Mary's Library

Wednesday, December 12, 2007

The Invention of Hugo Cabret

A librarian friend told me last Sunday about Brian Selznick's book, The Invention of Hugo Cabret. I immediately requested it from the library.

The book is intended for children in grades 4 to 9, so I was startled to discover that it's 533 pages long. A bit thick for your typical 9 year old. But I found that the thickness comes from the intriguing use of many detailed charcoal drawings along with the text, with an occasional movie still thrown in.

In 1931 Hugo Cabret lives in a tiny room behind the air ducts of a Paris railroad station. He repairs the station clocks and in his spare time he tries to recreate an automaton that his father, a clockmaker, found in the attic of a museum. Hugh runs into trouble when he tries to steal a mechanical mouse from a mysterious toy shop owner.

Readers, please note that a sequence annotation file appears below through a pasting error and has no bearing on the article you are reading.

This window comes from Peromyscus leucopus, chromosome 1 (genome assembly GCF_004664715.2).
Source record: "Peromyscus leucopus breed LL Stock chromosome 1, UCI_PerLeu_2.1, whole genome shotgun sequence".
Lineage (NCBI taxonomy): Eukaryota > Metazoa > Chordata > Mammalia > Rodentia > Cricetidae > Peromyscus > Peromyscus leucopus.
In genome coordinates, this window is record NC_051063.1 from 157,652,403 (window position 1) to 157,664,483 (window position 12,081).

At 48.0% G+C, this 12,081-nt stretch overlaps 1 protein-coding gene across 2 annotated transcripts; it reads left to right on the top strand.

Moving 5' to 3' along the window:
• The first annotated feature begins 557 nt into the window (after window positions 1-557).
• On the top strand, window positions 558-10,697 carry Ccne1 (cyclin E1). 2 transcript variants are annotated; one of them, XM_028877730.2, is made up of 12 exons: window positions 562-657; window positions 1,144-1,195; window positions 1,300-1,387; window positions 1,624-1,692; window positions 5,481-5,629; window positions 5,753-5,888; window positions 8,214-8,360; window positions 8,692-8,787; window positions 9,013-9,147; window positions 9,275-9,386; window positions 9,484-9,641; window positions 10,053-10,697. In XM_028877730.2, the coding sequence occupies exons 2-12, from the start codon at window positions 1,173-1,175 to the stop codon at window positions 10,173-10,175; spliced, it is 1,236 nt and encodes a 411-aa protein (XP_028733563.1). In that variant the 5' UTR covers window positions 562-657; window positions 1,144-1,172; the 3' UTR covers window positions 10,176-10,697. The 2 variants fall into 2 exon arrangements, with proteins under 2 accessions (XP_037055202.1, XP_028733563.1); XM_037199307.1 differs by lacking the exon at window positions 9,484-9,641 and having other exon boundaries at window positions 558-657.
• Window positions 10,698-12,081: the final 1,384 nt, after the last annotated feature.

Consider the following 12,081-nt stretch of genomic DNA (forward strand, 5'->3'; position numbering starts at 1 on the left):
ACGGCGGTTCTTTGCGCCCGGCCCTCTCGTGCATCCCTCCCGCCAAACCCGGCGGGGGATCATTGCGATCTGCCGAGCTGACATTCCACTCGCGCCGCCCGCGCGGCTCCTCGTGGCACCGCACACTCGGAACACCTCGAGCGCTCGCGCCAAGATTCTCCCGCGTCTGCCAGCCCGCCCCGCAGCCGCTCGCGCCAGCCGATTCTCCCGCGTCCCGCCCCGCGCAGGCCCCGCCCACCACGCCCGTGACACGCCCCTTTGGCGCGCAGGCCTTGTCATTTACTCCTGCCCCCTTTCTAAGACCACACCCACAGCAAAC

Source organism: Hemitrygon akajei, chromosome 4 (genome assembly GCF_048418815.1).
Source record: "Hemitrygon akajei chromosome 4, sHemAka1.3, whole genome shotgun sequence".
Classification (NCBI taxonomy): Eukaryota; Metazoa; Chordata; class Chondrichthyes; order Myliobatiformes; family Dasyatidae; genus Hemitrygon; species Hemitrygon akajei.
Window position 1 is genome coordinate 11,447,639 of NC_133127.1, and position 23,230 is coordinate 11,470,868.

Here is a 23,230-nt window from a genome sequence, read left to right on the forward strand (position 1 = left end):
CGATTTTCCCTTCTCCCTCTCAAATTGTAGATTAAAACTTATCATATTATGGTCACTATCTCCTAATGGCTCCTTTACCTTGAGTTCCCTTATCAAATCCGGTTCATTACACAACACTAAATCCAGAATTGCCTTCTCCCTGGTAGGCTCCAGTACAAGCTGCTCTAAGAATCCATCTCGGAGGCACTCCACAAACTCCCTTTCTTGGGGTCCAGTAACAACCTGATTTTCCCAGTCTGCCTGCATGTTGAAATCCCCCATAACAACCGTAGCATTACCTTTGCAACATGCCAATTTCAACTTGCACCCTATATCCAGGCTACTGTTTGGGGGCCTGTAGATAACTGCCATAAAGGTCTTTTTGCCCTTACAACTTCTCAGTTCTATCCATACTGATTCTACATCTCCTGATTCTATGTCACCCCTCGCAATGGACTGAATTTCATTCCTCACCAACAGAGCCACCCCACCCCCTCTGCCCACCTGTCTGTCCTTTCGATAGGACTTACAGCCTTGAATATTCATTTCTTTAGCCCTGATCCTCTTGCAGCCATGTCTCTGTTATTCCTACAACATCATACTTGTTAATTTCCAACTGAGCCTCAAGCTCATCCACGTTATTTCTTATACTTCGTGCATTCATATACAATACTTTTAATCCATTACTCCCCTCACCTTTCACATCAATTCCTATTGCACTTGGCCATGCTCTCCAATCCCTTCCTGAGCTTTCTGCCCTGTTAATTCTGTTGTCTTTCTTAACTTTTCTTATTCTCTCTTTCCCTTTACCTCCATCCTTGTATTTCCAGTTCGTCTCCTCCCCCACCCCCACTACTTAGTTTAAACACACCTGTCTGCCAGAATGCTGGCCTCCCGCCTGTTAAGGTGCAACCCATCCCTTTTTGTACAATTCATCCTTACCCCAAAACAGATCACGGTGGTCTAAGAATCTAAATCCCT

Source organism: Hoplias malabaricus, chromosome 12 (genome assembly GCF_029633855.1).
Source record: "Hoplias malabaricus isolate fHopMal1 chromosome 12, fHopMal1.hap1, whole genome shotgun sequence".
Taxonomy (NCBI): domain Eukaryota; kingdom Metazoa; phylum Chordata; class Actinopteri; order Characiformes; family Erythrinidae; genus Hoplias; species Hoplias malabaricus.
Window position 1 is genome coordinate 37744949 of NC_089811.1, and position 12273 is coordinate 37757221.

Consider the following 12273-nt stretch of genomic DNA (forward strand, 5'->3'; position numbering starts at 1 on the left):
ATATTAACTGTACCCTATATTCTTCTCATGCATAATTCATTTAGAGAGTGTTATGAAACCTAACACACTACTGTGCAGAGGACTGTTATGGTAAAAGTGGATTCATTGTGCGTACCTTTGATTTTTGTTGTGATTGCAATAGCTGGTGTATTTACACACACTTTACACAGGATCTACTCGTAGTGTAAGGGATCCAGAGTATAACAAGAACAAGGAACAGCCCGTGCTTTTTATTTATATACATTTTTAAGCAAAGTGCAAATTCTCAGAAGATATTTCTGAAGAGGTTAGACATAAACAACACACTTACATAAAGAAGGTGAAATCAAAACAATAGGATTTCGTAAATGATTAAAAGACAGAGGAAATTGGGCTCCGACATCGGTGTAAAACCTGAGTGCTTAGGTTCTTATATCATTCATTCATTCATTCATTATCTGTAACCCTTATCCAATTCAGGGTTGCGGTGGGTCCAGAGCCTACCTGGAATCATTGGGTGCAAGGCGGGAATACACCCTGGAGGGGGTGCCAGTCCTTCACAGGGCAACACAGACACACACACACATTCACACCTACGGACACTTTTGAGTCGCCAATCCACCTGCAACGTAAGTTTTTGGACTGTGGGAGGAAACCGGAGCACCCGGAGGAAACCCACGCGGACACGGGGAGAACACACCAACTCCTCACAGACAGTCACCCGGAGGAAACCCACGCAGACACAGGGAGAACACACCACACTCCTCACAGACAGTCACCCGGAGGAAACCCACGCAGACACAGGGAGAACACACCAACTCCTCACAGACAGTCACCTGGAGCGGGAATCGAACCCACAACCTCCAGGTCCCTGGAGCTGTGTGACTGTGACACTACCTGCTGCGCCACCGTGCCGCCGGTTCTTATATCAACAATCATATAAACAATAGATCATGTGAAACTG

He meets the toy store owner's god-daughter who is fascinated with photography and with her he sneaks into a movie theater to watch a film. And he continues to work on his mechanical man. The second half of the story moves on to the early history of French film.

This is a story with hidden identities, secret messages, and the fundamental mystery of the automaton. The alternating text and pictures move the story quickly along. I am stunned at the creativity of Selznick's conception -- a blending of a conventional book with a graphic novel. The book is unlike anything I've ever seen and it's superb.

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Tuesday, December 11, 2007